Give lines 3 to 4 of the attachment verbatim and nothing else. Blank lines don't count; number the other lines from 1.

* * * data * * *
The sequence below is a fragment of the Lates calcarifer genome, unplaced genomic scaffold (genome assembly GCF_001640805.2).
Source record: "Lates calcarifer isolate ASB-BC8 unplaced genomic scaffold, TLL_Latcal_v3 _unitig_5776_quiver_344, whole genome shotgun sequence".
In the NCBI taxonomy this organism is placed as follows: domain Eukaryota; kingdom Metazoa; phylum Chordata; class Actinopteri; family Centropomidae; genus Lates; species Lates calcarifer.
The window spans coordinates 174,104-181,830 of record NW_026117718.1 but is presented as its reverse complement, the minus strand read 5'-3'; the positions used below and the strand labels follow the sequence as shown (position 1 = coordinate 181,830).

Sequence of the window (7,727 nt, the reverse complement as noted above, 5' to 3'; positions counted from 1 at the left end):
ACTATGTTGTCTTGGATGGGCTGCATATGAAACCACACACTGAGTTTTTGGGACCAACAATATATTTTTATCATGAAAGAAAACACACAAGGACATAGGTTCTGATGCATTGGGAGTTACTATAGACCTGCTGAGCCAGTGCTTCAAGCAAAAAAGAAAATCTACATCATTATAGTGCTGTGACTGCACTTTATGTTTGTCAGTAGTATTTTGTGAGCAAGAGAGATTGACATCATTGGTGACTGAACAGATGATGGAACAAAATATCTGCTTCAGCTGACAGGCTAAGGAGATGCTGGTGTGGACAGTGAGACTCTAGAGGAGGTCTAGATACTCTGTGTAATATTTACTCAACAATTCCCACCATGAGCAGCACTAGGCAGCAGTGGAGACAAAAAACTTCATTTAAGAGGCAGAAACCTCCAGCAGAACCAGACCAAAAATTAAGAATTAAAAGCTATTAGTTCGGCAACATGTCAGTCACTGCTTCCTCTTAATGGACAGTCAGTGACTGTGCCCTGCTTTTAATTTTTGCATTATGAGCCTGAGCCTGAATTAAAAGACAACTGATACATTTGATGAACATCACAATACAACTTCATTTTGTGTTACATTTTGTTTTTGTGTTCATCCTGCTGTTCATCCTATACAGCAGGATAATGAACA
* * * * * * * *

In the NCBI taxonomy this organism is placed as follows: domain Eukaryota; kingdom Metazoa; phylum Chordata; class Actinopteri; family Centropomidae; genus Lates; species Lates calcarifer.
The window spans coordinates 174,104-181,830 of record NW_026117718.1 but is presented as its reverse complement, the minus strand read 5'-3'; the positions used below and the strand labels follow the sequence as shown (position 1 = coordinate 181,830).